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De Novo Sequencing-Based Transcriptome and Digital Gene Expression Analysis Reveals Insecticide Resistance-Relevant Genes in Propylaea japonica (Thunberg) (Coleoptea: Coccinellidae)

  • Liang-De Tang ,

    Contributed equally to this work with: Liang-De Tang, Xing-Min Wang

    Affiliations Engineering Research Center of Biological Control, Ministry of Education, College of Natural Resource and Environment, South China Agricultural University, Guangzhou, China, Environment and Plant Protection Institute, Chinese Academy of Tropical Agriculture, Haikou, China

  • Xing-Min Wang ,

    Contributed equally to this work with: Liang-De Tang, Xing-Min Wang

    Affiliation Engineering Research Center of Biological Control, Ministry of Education, College of Natural Resource and Environment, South China Agricultural University, Guangzhou, China

  • Feng-Liang Jin,

    Affiliation Engineering Research Center of Biological Control, Ministry of Education, College of Natural Resource and Environment, South China Agricultural University, Guangzhou, China

  • Bao-Li Qiu,

    Affiliation Engineering Research Center of Biological Control, Ministry of Education, College of Natural Resource and Environment, South China Agricultural University, Guangzhou, China

  • Jian-Hui Wu,

    Affiliation Engineering Research Center of Biological Control, Ministry of Education, College of Natural Resource and Environment, South China Agricultural University, Guangzhou, China

  • Shun-Xiang Ren

    Affiliation Engineering Research Center of Biological Control, Ministry of Education, College of Natural Resource and Environment, South China Agricultural University, Guangzhou, China

De Novo Sequencing-Based Transcriptome and Digital Gene Expression Analysis Reveals Insecticide Resistance-Relevant Genes in Propylaea japonica (Thunberg) (Coleoptea: Coccinellidae)

  • Liang-De Tang, 
  • Xing-Min Wang, 
  • Feng-Liang Jin, 
  • Bao-Li Qiu, 
  • Jian-Hui Wu, 
  • Shun-Xiang Ren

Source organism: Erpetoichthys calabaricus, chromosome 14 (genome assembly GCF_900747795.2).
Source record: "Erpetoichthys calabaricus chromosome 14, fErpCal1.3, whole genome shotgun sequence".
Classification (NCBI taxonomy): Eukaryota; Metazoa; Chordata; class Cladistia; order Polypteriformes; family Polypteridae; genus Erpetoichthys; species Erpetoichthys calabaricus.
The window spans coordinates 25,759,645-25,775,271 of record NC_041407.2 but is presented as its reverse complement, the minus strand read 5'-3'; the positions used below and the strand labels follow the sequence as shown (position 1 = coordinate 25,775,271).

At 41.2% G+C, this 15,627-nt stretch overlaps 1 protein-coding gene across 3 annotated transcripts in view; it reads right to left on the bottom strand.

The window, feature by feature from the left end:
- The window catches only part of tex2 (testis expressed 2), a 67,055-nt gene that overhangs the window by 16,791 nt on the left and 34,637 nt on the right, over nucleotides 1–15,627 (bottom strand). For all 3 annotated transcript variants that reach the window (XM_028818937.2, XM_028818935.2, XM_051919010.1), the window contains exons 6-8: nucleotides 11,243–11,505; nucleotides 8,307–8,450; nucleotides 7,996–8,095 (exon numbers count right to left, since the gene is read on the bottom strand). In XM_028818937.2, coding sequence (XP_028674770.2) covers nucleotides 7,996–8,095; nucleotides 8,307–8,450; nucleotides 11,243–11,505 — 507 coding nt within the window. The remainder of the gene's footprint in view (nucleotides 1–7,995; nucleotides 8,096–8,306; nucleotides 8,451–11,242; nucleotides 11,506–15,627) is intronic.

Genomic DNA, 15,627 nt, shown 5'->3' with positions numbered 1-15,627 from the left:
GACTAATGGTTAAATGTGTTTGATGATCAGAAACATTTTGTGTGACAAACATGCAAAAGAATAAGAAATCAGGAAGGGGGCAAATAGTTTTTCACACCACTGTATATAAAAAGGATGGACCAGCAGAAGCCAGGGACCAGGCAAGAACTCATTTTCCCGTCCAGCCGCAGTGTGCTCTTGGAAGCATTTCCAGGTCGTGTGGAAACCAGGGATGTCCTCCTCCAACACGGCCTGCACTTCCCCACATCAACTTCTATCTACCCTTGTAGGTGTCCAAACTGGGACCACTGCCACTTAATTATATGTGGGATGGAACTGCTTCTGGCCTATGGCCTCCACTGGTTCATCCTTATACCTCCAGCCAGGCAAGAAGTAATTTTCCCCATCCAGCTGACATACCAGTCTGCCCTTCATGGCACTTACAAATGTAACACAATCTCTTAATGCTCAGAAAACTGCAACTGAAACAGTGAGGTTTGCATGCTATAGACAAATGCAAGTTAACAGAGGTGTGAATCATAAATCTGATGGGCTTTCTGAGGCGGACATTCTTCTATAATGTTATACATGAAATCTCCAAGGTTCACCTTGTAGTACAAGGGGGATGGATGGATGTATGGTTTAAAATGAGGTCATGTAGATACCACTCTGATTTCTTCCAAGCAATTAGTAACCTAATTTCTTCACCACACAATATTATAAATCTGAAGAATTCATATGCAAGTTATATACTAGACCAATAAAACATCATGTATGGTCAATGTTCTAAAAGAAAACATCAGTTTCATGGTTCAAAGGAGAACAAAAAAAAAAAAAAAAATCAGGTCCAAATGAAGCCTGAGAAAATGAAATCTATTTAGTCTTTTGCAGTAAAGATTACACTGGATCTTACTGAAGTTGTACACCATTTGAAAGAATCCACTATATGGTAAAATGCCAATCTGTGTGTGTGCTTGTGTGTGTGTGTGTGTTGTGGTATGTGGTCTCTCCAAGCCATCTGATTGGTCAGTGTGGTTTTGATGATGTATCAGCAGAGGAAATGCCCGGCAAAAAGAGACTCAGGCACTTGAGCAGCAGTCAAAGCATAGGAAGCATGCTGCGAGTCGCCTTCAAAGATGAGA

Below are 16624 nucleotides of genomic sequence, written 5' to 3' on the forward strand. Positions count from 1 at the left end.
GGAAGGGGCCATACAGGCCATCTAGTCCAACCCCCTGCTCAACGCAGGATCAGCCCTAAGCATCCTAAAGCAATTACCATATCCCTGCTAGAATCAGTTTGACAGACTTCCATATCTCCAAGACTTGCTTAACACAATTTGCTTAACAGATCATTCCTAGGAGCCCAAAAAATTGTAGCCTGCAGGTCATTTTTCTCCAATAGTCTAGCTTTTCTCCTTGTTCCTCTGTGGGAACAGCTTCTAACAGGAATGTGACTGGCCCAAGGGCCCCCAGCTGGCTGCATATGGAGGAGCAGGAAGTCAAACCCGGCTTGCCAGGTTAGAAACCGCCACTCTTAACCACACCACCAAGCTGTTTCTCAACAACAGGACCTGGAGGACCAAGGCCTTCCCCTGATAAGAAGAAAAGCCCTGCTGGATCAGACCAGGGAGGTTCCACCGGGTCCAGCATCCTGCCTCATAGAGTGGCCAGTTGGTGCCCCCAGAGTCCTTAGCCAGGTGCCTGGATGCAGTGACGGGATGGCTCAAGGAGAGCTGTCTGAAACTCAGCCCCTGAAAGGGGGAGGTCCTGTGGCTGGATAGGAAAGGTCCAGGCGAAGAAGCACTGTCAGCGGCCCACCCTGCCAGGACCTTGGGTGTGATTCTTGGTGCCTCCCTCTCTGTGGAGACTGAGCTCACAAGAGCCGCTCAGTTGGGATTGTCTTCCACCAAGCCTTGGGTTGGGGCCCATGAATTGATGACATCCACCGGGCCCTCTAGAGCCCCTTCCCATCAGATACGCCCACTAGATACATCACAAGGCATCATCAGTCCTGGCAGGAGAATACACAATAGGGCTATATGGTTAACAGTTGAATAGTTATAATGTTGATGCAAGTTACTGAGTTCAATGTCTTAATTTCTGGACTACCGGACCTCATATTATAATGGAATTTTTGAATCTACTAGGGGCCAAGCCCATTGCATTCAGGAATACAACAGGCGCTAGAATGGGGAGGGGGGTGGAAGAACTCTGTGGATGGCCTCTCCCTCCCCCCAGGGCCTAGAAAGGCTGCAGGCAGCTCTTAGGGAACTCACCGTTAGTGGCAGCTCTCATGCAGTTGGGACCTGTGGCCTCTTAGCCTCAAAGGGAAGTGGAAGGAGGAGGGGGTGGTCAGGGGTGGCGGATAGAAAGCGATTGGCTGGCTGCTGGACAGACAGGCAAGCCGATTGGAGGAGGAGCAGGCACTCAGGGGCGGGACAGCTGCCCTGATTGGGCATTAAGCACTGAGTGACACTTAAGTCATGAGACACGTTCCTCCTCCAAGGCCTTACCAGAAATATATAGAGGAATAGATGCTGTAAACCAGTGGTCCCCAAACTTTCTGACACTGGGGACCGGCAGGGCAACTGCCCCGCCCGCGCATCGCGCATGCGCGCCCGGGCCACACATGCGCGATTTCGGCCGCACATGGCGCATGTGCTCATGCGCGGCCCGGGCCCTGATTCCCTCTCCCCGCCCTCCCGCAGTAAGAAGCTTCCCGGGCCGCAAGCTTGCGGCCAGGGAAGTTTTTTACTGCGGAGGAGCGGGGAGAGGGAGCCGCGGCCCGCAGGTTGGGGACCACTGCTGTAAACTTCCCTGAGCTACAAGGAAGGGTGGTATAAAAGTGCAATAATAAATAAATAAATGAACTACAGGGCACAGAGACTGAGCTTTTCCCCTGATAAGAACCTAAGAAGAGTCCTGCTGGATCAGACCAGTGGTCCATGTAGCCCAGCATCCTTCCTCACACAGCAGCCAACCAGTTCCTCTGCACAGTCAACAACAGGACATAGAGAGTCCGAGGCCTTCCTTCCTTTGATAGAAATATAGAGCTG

The ladybird Propylaea japonica (Thunberg) is one of most important natural enemies of aphids in China. This species is threatened by the extensive use of insecticides but genomics-based information on the molecular mechanisms underlying insecticide resistance is limited. Hence, we analyzed the transcriptome and expression profile data of P. japonica in order to gain a deeper understanding of insecticide resistance in ladybirds. We performed de novo assembly of a transcriptome using Illumina's Solexa sequencing technology and short reads. A total of 27,243,552 reads were generated. These were assembled into 81,458 contigs and 33,647 unigenes (6,862 clusters and 26,785 singletons). Of the unigenes, 23,965 (71.22%) have putative homologues in the non-redundant (nr) protein database from NCBI, using BLASTX, with a cut-off E-value of 10−5. We examined COG, GO and KEGG annotations to better understand the functions of these unigenes. Digital gene expression (DGE) libraries showed differences in gene expression profiles between two insecticide resistant strains. When compared with an insecticide susceptible profile, a total of 4,692 genes were significantly up- or down- regulated in a moderately resistant strain. Among these genes, 125 putative insecticide resistance genes were identified. To confirm the DGE results, 16 selected genes were validated using quantitative real time PCR (qRT-PCR). This study is the first to report genetic information on P. japonica and has greatly enriched the sequence data for ladybirds. The large number of gene sequences produced from the transcriptome and DGE sequencing will greatly improve our understanding of this important insect, at the molecular level, and could contribute to the in-depth research into insecticide resistance mechanisms.